Water Quality Division
Blue Thumb Program
Volunteer Data Interpretation
Cow Creek: Virginia Avenue
NW NE SW
Long. W 97.09975
WBID OK 620900-04-0020D
Blue Thumb Volunteer Monitoring Data Interpretation – February 2012
Data Report written by Sharla Lovern
Description of Watershed and Monitoring Site
The headwaters of Cow Creek originate in north central Oklahoma, northwest of the Stillwater airport. The approximately 11 square mile watershed is long and linear, and the stream flows generally south. Cow Creek joins with Stillwater Creek south and east of the intersection of Sangre Road and Highway 51 on the west side of Stillwater. The monitoring site in this report is located a half mile north of Highway 51 at Virginia Avenue. Virginia Avenue is a low-water crossing with a very small culvert under the road, and generally dams water upstream and allows a small water course to pass. However, Cow Creek is an intermittent stream where it is not dammed, and thus many months water quality data cannot be collected because there is no flow through the channel. The watershed has a large portion of land devoted to Oklahoma State University’s research farms.
Stream Condition and Habitat Overview
A habitat assessment for Cow Creek was performed on July 1, 2009 – a date which is typical for mid-summer no-flow conditions unless immediately following a storm event. Cow Creek at Virginia Avenue scores higher for habitat than the reference average for the Central Great Plains eco-region (95.7 compared to 77.6). The stream scores high with in-stream cover and canopy cover shading, which lead to cooler water temperatures and less variation in temperatures, benefiting stream organisms. The stream also scores high in pool variability and streamside cover. Cow Creek scores in the medium category for pool bottom substrate as there is little rock in the watershed. Other habitat conditions in the medium range include channel alteration, channel sinuosity, bank stability, and bank vegetation stability. Cow Creek is a deepening and widening channel and is similar to the larger Stillwater Creek watershed of which Cow Creek is a tributary. Cow Creek has been straightened in various reaches over the years, including the downstream section near Highway 51.
The fish collection for Cow Creek was performed on July 1, 2009. Cow Creek’s fish population was actually quite surprising since the number of species was higher than the average condition for the Central Great Plains eco-region, and the overall fish collection for Cow Creek achieved a grade of ‘B’ compared to the ‘A’ condition of the reference condition. Only one pollution sensitive benthic species (suckermouth minnow) was found, and a higher proportion (94%) of pollution tolerant species was found at Cow Creek compared to the reference condition (74%). More than half of the total fish collection was bluegill sunfish (34) and longear sunfish (82). Greater than 5 individuals of the following fish species were found: green sunfish (11), golden shiner (9), yellow bullhead catfish (7), mosquitofish (8), and logperch (7). Less than 5 individuals of the following fish species were found: gizzard shad, red shiner, common carp, suckermouth minnow, black bullhead catfish, orangespotted sunfish, largemouth bass, and white crappie. There were very few insectivorous cyprinids (minnows that eat insects) found, thus inferring that the food quality at Cow Creek is of low quality.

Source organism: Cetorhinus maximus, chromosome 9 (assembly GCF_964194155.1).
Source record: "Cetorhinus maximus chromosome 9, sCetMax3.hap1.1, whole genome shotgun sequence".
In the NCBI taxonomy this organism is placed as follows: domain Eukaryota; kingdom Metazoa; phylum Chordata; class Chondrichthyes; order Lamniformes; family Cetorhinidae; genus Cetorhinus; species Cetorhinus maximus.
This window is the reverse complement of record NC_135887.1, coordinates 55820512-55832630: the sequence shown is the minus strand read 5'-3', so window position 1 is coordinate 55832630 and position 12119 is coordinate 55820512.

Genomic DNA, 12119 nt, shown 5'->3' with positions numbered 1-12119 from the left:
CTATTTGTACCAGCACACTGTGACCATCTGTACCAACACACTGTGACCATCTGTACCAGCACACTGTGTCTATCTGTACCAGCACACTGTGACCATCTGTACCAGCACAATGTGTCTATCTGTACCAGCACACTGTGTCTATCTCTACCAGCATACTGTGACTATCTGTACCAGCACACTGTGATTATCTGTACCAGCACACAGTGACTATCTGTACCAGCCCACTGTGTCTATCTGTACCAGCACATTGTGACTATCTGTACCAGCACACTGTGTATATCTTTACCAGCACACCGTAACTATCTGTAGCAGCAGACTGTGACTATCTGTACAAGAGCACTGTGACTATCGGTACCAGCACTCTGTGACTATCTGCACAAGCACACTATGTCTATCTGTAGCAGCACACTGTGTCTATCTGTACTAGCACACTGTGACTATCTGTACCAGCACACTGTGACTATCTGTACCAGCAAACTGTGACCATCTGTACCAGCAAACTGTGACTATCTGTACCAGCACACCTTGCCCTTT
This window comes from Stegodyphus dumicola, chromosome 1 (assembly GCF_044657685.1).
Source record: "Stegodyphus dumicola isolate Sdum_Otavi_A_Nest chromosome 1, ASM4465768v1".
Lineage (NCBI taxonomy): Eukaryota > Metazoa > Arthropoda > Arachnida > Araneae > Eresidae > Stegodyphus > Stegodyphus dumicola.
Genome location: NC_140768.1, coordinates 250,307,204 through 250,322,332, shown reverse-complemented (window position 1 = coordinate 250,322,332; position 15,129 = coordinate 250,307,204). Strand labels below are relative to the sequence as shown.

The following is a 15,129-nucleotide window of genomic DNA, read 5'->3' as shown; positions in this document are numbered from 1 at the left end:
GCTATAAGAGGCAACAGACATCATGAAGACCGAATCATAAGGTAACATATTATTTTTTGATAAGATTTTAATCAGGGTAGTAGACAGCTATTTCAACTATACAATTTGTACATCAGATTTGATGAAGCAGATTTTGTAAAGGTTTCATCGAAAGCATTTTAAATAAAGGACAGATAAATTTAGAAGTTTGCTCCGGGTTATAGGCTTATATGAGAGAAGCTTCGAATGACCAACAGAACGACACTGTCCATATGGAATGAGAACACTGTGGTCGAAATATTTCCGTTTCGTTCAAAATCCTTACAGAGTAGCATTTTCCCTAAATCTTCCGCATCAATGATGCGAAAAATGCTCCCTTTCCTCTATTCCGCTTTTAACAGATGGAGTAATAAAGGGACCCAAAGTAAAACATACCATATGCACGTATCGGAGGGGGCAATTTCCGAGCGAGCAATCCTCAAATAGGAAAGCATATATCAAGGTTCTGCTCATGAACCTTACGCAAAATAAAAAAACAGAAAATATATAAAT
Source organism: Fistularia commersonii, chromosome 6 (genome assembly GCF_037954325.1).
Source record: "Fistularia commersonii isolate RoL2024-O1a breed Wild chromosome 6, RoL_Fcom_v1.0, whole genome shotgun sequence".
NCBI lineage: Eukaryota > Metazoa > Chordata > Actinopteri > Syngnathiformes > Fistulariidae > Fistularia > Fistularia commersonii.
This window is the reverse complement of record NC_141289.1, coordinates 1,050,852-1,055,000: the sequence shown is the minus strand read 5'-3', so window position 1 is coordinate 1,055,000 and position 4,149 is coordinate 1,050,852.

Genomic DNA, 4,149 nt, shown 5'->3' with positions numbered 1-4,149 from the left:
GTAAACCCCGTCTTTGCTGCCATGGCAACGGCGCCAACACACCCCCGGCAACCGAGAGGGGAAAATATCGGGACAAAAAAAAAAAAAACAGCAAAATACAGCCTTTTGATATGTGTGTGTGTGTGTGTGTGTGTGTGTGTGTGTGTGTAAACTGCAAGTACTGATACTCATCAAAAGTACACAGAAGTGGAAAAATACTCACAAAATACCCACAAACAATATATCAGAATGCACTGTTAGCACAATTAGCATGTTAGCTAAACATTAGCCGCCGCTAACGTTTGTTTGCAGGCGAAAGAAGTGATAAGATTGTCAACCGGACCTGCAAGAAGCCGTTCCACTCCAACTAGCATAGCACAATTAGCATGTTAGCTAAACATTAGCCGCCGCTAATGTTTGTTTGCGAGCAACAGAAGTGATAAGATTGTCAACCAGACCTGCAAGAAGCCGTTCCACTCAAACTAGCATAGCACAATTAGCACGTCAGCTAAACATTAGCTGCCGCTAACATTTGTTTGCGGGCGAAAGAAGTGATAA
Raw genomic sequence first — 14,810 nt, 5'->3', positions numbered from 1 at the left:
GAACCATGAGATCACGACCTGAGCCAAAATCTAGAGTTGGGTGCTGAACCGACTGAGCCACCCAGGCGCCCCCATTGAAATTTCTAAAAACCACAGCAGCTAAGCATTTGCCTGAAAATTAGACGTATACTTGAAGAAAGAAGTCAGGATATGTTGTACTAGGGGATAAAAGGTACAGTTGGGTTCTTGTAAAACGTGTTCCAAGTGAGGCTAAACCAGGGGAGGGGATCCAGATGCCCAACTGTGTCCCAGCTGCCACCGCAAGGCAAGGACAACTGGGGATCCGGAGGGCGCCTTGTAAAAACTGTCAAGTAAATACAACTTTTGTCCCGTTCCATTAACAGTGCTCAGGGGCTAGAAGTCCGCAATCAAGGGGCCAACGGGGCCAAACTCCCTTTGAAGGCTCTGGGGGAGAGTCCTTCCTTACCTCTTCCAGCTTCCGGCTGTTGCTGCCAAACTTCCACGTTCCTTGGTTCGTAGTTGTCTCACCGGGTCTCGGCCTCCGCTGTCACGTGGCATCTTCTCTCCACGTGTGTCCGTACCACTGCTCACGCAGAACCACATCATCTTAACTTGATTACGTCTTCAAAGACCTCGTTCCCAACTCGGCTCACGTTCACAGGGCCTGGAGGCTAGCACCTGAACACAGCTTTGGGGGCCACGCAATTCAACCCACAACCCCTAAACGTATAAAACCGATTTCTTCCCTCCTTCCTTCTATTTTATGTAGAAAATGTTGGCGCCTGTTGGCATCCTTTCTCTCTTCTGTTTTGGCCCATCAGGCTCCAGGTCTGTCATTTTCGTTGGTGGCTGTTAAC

Benthic Macroinvertebrates (bugs)
As a ponded and intermittent stream, there is more reason for Cow Creek to have a lower score compared to reference conditions and it did score a “C” on July 1, 2009. On this date, there were a total of 11 macroinvertebrate species found in the Cow Creek (Virginia Ave.) rocky riffle sample. Possibly the woody vegetative cover over the majority of the stream helps this situation for the reference condition has 16 species. The community’s tolerance to pollution is higher than the reference condition and there is less evenness in the spread of organisms across species, since 49% of the sample were of the gathering feeding group and 37% of the sample was Chironomidae (midge fly).
The dissolved oxygen content of Cow creek displays poor (low) saturation levels except in the spring samples. The average of all records was at 41% oxygen saturation which is below the normal low limit of 80%. Readings were in the normal range for dissolved oxygen (in terms of ability to support all aquatic life) for two months: 105% in March 2009 and 115% in April 2009. The spring rains make the stream come alive again for this intermittent system.
The pH ranged from 7.4 to 7.8 with an average of 7.5, a normal range for pH.
Soluble Nitrogen (Nitrate, Nitrite, and Ammonia combined)
The estimate of soluble Nitrogen for Cow Creek is 0.68mg/L N which appears in the normal range. Nitrate and Nitrite were consistently below detection limits. Ammonia levels have been consistently below detection limits except for one sample at 0.1mg/L N in February 2009.
Orthophosphate levels had an average reading of 0.113mg/L P for the Fall 2008 and Spring 2009 samples, however in the spring when rain caused the stream to flow more consistently, the P values fell in the Normal range. The normal range for orthophosphate is up to 0.05mg/L P.
Chloride levels had an average of 25mg/L Cl with higher readings of 50mg/L Cl in the spring season. All readings are in the normal range for this area.
Cow Creek was surprising with respect to the diversity and abundance of fish despite the intermittent nature of the stream. This intermittent nature perhaps has affected the bugs as their lifespan is just a few months to a year. Good riparian cover and a minimally urban watershed have allowed the stream to be relatively healthy when the water is flowing in the spring. During dry months the oxygen content decreases to an unhealthy condition and orthophosphate in particular seems to be a problem.